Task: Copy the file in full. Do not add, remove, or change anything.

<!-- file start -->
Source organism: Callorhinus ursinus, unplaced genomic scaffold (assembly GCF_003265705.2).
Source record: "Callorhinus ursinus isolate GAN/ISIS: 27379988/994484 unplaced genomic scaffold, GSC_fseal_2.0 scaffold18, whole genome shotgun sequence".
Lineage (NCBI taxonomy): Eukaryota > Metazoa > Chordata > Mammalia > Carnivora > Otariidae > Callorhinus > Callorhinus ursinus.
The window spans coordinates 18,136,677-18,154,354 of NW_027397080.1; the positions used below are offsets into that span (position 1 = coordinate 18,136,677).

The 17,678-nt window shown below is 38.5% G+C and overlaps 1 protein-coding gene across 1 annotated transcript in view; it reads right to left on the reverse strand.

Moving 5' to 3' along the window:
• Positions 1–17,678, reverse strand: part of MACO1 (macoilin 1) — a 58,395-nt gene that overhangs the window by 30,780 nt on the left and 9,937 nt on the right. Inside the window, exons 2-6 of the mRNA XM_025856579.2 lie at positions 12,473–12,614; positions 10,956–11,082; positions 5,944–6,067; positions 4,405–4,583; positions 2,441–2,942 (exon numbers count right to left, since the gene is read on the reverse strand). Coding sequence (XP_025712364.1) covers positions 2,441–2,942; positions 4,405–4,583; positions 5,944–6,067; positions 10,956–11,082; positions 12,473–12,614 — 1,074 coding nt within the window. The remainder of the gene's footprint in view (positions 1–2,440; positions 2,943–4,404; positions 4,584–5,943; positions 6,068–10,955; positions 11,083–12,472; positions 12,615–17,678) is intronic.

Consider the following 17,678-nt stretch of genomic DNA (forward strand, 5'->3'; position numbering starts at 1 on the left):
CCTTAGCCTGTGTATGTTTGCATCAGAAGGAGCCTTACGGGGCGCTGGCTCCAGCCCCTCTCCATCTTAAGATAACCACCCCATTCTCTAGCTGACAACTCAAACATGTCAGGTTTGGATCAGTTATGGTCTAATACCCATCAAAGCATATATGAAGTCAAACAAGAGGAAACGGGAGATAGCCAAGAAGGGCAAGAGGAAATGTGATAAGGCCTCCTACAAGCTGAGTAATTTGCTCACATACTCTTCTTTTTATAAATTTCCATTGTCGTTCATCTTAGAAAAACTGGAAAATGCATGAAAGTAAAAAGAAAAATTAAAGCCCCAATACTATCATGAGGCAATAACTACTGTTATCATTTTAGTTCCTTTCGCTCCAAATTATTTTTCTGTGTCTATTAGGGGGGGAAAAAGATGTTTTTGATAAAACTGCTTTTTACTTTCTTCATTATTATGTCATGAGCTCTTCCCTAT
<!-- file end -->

Source organism: Callorhinus ursinus, unplaced genomic scaffold (assembly GCF_003265705.2).
Source record: "Callorhinus ursinus isolate GAN/ISIS: 27379988/994484 unplaced genomic scaffold, GSC_fseal_2.0 scaffold18, whole genome shotgun sequence".
Lineage (NCBI taxonomy): Eukaryota > Metazoa > Chordata > Mammalia > Carnivora > Otariidae > Callorhinus > Callorhinus ursinus.
The window spans coordinates 18,136,677-18,154,354 of NW_027397080.1; the positions used below are offsets into that span (position 1 = coordinate 18,136,677).

The 17,678-nt window shown below is 38.5% G+C and overlaps 1 protein-coding gene across 1 annotated transcript in view; it reads right to left on the reverse strand.

Moving 5' to 3' along the window:
• Positions 1–17,678, reverse strand: part of MACO1 (macoilin 1) — a 58,395-nt gene that overhangs the window by 30,780 nt on the left and 9,937 nt on the right. Inside the window, exons 2-6 of the mRNA XM_025856579.2 lie at positions 12,473–12,614; positions 10,956–11,082; positions 5,944–6,067; positions 4,405–4,583; positions 2,441–2,942 (exon numbers count right to left, since the gene is read on the reverse strand). Coding sequence (XP_025712364.1) covers positions 2,441–2,942; positions 4,405–4,583; positions 5,944–6,067; positions 10,956–11,082; positions 12,473–12,614 — 1,074 coding nt within the window. The remainder of the gene's footprint in view (positions 1–2,440; positions 2,943–4,404; positions 4,584–5,943; positions 6,068–10,955; positions 11,083–12,472; positions 12,615–17,678) is intronic.

Consider the following 17,678-nt stretch of genomic DNA (forward strand, 5'->3'; position numbering starts at 1 on the left):
CCTTAGCCTGTGTATGTTTGCATCAGAAGGAGCCTTACGGGGCGCTGGCTCCAGCCCCTCTCCATCTTAAGATAACCACCCCATTCTCTAGCTGACAACTCAAACATGTCAGGTTTGGATCAGTTATGGTCTAATACCCATCAAAGCATATATGAAGTCAAACAAGAGGAAACGGGAGATAGCCAAGAAGGGCAAGAGGAAATGTGATAAGGCCTCCTACAAGCTGAGTAATTTGCTCACATACTCTTCTTTTTATAAATTTCCATTGTCGTTCATCTTAGAAAAACTGGAAAATGCATGAAAGTAAAAAGAAAAATTAAAGCCCCAATACTATCATGAGGCAATAACTACTGTTATCATTTTAGTTCCTTTCGCTCCAAATTATTTTTCTGTGTCTATTAGGGGGGGAAAAAGATGTTTTTGATAAAACTGCTTTTTACTTTCTTCATTATTATGTCATGAGCTCTTCCCTAT